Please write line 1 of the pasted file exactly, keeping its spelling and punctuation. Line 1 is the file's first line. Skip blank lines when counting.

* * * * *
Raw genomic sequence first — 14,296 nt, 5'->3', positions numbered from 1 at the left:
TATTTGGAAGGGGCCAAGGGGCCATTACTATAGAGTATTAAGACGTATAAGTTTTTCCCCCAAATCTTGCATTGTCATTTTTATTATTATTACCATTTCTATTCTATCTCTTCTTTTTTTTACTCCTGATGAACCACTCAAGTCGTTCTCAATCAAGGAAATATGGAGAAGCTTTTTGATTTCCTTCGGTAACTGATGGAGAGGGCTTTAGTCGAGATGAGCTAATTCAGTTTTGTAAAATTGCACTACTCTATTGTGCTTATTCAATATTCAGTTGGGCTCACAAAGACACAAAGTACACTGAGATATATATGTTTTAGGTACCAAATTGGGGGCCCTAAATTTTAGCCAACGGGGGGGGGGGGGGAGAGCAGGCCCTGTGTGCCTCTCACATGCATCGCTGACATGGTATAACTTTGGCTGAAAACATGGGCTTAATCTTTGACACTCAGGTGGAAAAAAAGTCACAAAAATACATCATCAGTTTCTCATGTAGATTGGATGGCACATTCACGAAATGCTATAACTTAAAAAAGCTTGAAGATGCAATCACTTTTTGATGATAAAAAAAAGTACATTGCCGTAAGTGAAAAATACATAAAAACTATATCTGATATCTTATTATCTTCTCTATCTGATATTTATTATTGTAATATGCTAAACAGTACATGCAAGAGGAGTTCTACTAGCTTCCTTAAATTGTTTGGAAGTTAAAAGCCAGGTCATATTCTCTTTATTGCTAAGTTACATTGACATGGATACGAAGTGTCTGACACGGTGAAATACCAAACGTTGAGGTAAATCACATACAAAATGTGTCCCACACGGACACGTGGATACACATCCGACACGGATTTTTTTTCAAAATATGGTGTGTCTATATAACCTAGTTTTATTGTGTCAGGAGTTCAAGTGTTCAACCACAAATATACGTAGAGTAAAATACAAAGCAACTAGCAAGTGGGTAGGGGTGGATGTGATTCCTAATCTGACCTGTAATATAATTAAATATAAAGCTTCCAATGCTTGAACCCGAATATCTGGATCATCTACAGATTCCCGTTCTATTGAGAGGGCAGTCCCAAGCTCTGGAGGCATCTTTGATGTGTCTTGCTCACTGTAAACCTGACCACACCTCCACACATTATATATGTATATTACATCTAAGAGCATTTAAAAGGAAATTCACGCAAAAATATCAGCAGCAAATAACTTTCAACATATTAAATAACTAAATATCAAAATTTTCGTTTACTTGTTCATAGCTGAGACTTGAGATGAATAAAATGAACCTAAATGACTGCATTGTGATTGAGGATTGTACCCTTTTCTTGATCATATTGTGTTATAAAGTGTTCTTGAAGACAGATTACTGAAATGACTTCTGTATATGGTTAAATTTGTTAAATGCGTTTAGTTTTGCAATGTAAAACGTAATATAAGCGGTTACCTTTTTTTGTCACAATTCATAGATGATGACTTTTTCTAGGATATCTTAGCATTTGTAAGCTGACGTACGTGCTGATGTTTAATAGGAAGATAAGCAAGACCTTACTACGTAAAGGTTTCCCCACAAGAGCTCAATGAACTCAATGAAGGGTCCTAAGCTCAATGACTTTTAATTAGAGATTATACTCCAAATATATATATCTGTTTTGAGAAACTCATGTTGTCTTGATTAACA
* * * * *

Raw genomic sequence first — 14,296 nt, 5'->3', positions numbered from 1 at the left: